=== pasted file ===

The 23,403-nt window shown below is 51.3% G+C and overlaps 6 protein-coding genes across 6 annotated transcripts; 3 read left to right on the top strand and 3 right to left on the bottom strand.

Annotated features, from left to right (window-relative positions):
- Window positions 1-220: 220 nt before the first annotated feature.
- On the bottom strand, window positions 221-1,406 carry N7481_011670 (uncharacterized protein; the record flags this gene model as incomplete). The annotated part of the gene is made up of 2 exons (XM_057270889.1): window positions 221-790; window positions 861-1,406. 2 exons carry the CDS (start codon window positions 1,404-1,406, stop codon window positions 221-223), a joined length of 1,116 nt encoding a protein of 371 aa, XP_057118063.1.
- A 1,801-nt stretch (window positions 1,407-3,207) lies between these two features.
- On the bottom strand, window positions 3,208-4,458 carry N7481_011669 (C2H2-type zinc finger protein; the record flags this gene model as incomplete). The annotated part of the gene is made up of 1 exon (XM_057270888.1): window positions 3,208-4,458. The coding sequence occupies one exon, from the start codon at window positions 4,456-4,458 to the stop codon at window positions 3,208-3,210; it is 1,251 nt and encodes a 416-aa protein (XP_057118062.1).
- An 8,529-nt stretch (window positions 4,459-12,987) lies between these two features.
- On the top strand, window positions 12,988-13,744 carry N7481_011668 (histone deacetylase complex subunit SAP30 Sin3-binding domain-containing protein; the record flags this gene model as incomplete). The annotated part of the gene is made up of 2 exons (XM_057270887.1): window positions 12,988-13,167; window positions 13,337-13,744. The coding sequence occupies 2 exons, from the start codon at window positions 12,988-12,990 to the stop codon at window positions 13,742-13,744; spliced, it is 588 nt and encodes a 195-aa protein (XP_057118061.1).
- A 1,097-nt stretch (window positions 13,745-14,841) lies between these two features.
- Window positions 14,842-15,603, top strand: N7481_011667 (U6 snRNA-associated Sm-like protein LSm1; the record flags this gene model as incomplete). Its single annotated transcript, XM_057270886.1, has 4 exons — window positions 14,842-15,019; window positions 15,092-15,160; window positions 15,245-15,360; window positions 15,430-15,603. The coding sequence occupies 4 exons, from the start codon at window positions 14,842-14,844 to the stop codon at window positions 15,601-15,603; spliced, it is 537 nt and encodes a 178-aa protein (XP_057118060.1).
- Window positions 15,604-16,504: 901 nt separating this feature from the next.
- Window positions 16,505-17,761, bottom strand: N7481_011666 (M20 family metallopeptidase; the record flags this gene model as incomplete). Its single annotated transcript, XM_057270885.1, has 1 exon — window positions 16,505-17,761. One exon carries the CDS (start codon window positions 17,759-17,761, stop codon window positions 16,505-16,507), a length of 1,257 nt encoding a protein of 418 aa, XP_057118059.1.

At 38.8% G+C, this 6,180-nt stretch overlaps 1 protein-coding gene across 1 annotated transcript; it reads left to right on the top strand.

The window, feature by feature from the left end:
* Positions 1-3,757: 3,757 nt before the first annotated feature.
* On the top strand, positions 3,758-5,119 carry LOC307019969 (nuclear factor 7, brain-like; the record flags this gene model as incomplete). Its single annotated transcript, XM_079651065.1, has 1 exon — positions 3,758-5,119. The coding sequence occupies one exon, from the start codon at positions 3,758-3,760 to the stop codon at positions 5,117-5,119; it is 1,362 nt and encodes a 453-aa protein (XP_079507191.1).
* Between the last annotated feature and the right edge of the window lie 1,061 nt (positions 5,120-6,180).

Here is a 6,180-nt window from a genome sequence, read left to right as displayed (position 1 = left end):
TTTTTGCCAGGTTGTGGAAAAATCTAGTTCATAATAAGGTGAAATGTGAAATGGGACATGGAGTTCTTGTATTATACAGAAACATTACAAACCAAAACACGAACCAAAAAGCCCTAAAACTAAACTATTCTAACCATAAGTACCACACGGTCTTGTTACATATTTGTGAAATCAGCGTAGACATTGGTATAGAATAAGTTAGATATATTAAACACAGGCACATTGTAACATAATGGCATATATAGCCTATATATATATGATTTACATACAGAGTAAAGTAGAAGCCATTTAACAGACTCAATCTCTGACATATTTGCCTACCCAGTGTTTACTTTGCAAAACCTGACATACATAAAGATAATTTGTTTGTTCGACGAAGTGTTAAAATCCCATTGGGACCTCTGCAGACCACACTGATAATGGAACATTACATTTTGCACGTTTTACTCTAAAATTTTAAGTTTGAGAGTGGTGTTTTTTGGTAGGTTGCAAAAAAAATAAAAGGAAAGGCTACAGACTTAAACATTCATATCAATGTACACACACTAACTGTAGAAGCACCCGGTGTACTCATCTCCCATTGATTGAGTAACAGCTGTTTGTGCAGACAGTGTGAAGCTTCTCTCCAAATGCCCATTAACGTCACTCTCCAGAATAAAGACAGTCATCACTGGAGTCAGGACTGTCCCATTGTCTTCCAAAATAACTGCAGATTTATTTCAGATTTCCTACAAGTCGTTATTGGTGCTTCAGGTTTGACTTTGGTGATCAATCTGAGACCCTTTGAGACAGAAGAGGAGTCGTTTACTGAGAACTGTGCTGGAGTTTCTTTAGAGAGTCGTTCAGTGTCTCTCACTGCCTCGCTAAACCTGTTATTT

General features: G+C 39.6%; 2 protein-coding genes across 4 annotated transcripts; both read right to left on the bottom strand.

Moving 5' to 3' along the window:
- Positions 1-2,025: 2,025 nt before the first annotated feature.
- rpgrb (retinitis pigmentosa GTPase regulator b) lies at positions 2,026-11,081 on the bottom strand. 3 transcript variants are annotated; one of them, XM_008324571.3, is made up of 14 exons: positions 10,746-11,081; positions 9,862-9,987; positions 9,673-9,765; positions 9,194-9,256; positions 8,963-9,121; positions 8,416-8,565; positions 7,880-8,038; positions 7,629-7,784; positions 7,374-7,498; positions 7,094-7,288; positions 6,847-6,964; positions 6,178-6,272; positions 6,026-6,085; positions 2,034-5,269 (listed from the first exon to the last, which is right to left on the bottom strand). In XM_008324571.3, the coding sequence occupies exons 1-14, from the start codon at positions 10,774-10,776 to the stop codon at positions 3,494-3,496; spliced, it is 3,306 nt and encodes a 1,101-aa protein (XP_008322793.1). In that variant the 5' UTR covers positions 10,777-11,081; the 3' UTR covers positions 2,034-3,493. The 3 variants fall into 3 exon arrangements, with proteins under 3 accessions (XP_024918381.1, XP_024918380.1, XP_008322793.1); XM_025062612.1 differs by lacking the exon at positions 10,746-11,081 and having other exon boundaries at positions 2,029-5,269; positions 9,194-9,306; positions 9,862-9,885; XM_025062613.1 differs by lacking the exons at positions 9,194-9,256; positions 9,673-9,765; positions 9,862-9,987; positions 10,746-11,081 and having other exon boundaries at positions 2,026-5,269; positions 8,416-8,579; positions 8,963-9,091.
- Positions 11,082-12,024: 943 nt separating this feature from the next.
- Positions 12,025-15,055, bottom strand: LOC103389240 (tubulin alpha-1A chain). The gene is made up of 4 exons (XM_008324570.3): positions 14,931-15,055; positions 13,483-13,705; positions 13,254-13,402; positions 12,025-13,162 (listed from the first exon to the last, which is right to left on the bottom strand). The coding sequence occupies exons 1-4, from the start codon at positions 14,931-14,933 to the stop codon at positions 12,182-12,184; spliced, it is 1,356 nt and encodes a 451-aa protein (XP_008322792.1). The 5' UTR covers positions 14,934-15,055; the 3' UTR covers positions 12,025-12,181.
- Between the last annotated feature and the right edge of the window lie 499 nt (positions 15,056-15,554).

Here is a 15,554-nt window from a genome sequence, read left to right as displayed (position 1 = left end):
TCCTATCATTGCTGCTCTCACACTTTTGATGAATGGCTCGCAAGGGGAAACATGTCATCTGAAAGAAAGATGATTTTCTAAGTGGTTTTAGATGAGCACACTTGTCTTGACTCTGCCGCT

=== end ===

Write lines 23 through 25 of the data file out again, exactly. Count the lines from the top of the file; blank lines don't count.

- rpgrb (retinitis pigmentosa GTPase regulator b) lies at positions 2,026-11,081 on the bottom strand. 3 transcript variants are annotated; one of them, XM_008324571.3, is made up of 14 exons: positions 10,746-11,081; positions 9,862-9,987; positions 9,673-9,765; positions 9,194-9,256; positions 8,963-9,121; positions 8,416-8,565; positions 7,880-8,038; positions 7,629-7,784; positions 7,374-7,498; positions 7,094-7,288; positions 6,847-6,964; positions 6,178-6,272; positions 6,026-6,085; positions 2,034-5,269 (listed from the first exon to the last, which is right to left on the bottom strand). In XM_008324571.3, the coding sequence occupies exons 1-14, from the start codon at positions 10,774-10,776 to the stop codon at positions 3,494-3,496; spliced, it is 3,306 nt and encodes a 1,101-aa protein (XP_008322793.1). In that variant the 5' UTR covers positions 10,777-11,081; the 3' UTR covers positions 2,034-3,493. The 3 variants fall into 3 exon arrangements, with proteins under 3 accessions (XP_024918381.1, XP_024918380.1, XP_008322793.1); XM_025062612.1 differs by lacking the exon at positions 10,746-11,081 and having other exon boundaries at positions 2,029-5,269; positions 9,194-9,306; positions 9,862-9,885; XM_025062613.1 differs by lacking the exons at positions 9,194-9,256; positions 9,673-9,765; positions 9,862-9,987; positions 10,746-11,081 and having other exon boundaries at positions 2,026-5,269; positions 8,416-8,579; positions 8,963-9,091.
- Positions 11,082-12,024: 943 nt separating this feature from the next.
- Positions 12,025-15,055, bottom strand: LOC103389240 (tubulin alpha-1A chain). The gene is made up of 4 exons (XM_008324570.3): positions 14,931-15,055; positions 13,483-13,705; positions 13,254-13,402; positions 12,025-13,162 (listed from the first exon to the last, which is right to left on the bottom strand). The coding sequence occupies exons 1-4, from the start codon at positions 14,931-14,933 to the stop codon at positions 12,182-12,184; spliced, it is 1,356 nt and encodes a 451-aa protein (XP_008322792.1). The 5' UTR covers positions 14,934-15,055; the 3' UTR covers positions 12,025-12,181.